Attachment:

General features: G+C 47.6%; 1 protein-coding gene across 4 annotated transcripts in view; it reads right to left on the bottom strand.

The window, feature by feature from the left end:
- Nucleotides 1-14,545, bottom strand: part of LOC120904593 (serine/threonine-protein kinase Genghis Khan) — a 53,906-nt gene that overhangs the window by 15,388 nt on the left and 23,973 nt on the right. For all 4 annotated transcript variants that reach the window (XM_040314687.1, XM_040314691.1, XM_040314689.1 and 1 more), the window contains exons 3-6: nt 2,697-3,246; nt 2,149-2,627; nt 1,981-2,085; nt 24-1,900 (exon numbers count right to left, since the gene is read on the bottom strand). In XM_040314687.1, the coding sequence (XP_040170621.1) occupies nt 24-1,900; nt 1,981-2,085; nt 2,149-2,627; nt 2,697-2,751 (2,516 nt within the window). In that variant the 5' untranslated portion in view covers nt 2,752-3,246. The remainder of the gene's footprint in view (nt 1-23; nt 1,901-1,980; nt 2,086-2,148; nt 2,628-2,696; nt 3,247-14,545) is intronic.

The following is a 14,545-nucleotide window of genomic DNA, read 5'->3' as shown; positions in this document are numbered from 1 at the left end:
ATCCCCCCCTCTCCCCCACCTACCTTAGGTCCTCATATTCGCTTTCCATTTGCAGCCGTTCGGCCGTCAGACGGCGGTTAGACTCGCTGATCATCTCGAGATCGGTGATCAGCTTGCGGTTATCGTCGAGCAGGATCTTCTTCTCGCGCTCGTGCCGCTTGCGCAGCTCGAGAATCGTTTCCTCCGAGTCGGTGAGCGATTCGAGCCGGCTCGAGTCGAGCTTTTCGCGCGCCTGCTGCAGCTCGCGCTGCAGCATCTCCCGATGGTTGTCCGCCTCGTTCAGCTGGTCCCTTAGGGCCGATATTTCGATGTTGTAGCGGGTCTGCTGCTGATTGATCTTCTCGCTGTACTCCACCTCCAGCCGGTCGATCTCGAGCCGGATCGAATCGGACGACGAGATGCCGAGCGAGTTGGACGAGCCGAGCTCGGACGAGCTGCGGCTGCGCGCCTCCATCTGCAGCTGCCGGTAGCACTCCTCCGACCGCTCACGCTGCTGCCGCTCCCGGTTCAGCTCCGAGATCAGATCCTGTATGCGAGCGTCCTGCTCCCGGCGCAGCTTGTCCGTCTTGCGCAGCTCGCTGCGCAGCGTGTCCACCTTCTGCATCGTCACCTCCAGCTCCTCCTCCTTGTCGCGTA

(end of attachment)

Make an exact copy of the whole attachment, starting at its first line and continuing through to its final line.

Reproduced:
General features: G+C 47.6%; 1 protein-coding gene across 4 annotated transcripts in view; it reads right to left on the bottom strand.

The window, feature by feature from the left end:
- Nucleotides 1-14,545, bottom strand: part of LOC120904593 (serine/threonine-protein kinase Genghis Khan) — a 53,906-nt gene that overhangs the window by 15,388 nt on the left and 23,973 nt on the right. For all 4 annotated transcript variants that reach the window (XM_040314687.1, XM_040314691.1, XM_040314689.1 and 1 more), the window contains exons 3-6: nt 2,697-3,246; nt 2,149-2,627; nt 1,981-2,085; nt 24-1,900 (exon numbers count right to left, since the gene is read on the bottom strand). In XM_040314687.1, the coding sequence (XP_040170621.1) occupies nt 24-1,900; nt 1,981-2,085; nt 2,149-2,627; nt 2,697-2,751 (2,516 nt within the window). In that variant the 5' untranslated portion in view covers nt 2,752-3,246. The remainder of the gene's footprint in view (nt 1-23; nt 1,901-1,980; nt 2,086-2,148; nt 2,628-2,696; nt 3,247-14,545) is intronic.

The following is a 14,545-nucleotide window of genomic DNA, read 5'->3' as shown; positions in this document are numbered from 1 at the left end:
ATCCCCCCCTCTCCCCCACCTACCTTAGGTCCTCATATTCGCTTTCCATTTGCAGCCGTTCGGCCGTCAGACGGCGGTTAGACTCGCTGATCATCTCGAGATCGGTGATCAGCTTGCGGTTATCGTCGAGCAGGATCTTCTTCTCGCGCTCGTGCCGCTTGCGCAGCTCGAGAATCGTTTCCTCCGAGTCGGTGAGCGATTCGAGCCGGCTCGAGTCGAGCTTTTCGCGCGCCTGCTGCAGCTCGCGCTGCAGCATCTCCCGATGGTTGTCCGCCTCGTTCAGCTGGTCCCTTAGGGCCGATATTTCGATGTTGTAGCGGGTCTGCTGCTGATTGATCTTCTCGCTGTACTCCACCTCCAGCCGGTCGATCTCGAGCCGGATCGAATCGGACGACGAGATGCCGAGCGAGTTGGACGAGCCGAGCTCGGACGAGCTGCGGCTGCGCGCCTCCATCTGCAGCTGCCGGTAGCACTCCTCCGACCGCTCACGCTGCTGCCGCTCCCGGTTCAGCTCCGAGATCAGATCCTGTATGCGAGCGTCCTGCTCCCGGCGCAGCTTGTCCGTCTTGCGCAGCTCGCTGCGCAGCGTGTCCACCTTCTGCATCGTCACCTCCAGCTCCTCCTCCTTGTCGCGTA